We’ve got another piece of news here about antitrust enforcers in the IT sector. Surprisingly but this time it’s not Google or Facebook, and even has nothing to do with American regulators. Today, we’ll go to China and see what exactly Alibaba Group is being accused of.
What’s going on?
On December 24th, The Wall Street Journal reported that the Chinese State Administration for Market Regulation (SAMR) initiated an antitrust investigation against Jack Ma’s company and recommended him not to leave the country.
The Chinese internet empire is accused of exerting pressure on merchants that sell their goods on trading site owned by Alibaba Group. Allegedly, the corporation forced merchants to sign the agreement that forbids them selling on other platforms.
And that was not the end of the story! According to Bloomberg, one of these days Chinese regulators are going to meet the management of Ant Group, Alibaba Group’s subsidiary fintech company. Unfortunately, no detailed information about the forthcoming meeting has been announced yet.
We remind you that Ant Group was planning to file for an IPO and make history. However, due to the changes introduced to microlending regulation by the People's Bank of China, the largest global IPO failed.
What about Alibaba Group shares?
Amid this investigation-related news, shares of the Chinese IT giant dropped significantly on December 24th and lost about 13.34 %. The price of one share went from $256.18 to $222.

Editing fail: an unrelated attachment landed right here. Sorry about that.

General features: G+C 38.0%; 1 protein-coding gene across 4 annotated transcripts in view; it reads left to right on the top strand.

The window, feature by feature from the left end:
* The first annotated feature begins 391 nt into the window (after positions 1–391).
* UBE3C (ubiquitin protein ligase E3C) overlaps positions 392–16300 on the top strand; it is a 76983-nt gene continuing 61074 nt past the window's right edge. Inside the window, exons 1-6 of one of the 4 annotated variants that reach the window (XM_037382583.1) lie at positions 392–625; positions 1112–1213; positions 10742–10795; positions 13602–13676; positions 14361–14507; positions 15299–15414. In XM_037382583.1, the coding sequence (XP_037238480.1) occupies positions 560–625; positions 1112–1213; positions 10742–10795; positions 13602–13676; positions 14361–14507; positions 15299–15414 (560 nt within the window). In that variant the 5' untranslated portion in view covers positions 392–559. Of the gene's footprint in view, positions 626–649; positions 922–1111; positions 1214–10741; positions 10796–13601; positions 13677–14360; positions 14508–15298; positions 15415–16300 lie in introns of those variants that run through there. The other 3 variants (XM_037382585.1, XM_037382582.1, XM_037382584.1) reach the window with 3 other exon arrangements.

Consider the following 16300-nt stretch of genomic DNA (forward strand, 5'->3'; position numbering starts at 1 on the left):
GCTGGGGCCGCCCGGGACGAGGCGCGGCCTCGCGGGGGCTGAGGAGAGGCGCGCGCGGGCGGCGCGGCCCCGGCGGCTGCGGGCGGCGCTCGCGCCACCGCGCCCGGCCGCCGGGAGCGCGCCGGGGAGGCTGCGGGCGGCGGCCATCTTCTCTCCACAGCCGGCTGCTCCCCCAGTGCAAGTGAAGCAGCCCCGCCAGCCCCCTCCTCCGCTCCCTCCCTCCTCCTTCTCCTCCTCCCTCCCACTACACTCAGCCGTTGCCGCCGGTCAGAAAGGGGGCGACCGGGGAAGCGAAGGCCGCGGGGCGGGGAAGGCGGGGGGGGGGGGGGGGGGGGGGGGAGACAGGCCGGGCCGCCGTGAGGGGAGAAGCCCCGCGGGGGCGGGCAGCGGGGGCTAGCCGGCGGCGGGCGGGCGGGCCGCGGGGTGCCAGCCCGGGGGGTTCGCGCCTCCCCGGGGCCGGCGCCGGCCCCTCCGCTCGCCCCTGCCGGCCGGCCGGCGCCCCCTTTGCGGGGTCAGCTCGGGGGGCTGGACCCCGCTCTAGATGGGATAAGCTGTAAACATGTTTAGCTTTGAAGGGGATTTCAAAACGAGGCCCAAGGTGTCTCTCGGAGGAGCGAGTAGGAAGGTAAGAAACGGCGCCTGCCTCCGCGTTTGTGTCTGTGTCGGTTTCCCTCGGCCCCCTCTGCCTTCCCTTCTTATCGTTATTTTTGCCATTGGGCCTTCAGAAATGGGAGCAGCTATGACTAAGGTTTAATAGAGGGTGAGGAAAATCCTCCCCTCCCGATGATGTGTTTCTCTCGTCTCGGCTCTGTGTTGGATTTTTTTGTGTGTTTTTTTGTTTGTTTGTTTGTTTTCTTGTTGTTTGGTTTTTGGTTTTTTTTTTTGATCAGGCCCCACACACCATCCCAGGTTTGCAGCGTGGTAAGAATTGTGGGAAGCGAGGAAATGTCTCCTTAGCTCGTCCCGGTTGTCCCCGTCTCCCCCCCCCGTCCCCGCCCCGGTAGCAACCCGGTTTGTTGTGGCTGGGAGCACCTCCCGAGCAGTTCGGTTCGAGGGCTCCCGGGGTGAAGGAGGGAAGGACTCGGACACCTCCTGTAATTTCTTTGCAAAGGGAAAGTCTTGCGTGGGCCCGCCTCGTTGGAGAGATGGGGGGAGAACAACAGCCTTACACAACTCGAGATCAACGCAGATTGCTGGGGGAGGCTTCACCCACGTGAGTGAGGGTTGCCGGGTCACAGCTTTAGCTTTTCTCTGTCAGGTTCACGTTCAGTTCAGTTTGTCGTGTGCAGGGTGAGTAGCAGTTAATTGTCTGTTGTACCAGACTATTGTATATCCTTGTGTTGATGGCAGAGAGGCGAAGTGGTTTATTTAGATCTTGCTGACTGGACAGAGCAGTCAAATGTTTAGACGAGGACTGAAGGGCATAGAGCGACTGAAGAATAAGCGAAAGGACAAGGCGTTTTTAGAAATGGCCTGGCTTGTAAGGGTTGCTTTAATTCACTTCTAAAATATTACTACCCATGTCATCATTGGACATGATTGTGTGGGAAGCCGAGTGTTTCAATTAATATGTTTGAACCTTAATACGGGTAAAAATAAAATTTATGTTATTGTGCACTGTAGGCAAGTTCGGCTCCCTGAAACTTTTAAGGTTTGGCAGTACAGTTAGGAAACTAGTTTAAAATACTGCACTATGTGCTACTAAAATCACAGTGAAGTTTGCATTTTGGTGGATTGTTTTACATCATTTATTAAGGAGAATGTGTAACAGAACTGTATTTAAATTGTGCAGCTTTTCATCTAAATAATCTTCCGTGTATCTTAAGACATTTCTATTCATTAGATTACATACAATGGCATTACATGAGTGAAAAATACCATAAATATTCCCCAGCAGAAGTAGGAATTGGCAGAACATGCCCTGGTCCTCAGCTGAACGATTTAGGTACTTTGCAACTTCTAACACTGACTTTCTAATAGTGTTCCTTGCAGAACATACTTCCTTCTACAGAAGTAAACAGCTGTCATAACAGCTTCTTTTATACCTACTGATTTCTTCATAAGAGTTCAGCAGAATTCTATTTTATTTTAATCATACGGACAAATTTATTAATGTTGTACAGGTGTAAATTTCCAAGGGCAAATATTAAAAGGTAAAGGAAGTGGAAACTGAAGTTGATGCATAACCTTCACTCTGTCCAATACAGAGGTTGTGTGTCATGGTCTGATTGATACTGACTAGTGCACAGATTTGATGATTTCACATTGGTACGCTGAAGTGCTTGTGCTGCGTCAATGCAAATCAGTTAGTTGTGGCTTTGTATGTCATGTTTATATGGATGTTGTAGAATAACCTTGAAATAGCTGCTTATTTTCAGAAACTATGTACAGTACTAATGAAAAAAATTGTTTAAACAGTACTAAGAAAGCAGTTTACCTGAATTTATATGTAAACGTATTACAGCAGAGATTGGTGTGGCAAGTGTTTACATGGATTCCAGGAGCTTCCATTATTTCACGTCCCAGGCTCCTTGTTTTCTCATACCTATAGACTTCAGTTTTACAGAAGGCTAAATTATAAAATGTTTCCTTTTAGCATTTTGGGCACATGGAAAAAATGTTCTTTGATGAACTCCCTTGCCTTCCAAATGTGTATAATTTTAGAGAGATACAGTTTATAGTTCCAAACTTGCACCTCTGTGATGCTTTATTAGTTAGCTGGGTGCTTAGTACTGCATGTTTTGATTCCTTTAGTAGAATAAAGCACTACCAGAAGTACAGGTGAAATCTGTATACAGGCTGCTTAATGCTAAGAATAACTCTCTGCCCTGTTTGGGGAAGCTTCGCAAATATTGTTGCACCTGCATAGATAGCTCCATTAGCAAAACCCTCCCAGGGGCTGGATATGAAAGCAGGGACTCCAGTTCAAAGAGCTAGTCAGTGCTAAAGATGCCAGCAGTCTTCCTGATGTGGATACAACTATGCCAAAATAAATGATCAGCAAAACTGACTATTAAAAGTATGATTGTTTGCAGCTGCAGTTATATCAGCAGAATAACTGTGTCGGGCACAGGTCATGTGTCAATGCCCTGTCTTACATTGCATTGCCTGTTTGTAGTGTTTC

Such a drawdown influenced the entire Chinese market: индекс The SSE Composite Index dropped to 3,363.11 points by losing 0.57%, while the CSI 300 Index reduced by 0.14% down to 5,000.02 points. The property price and consumer goods indices lost 0.72 % and 0.64 % respectively, while the financial sector sub-index was down by 0.21 %.
Chinese antitrust authorities started an investigation against Alibaba Group. Before that, Chinese financial regulators ruined Ant Group IPO on Shanghai and Hong Kong Stock Exchanges.
All this suggests that there might some kind of political pressure on Jack Ma’s empire. However, according to Bloomberg, the activities of Chinese state authorities aren’t against the entrepreneur himself.
To a considerable degree, they are seeking to press the country’s IT sector that has been developing at hypervelocity. Authorities don’t like the extension of the influence of technology corporations, which, in their opinion, may become a threat to financial and political stability in the country.
Anyway, we’ve got an incredibly interesting story that is just beginning. What other steps will the Chinese regulators take to retain control over the IT sector? We’re about to find out soon.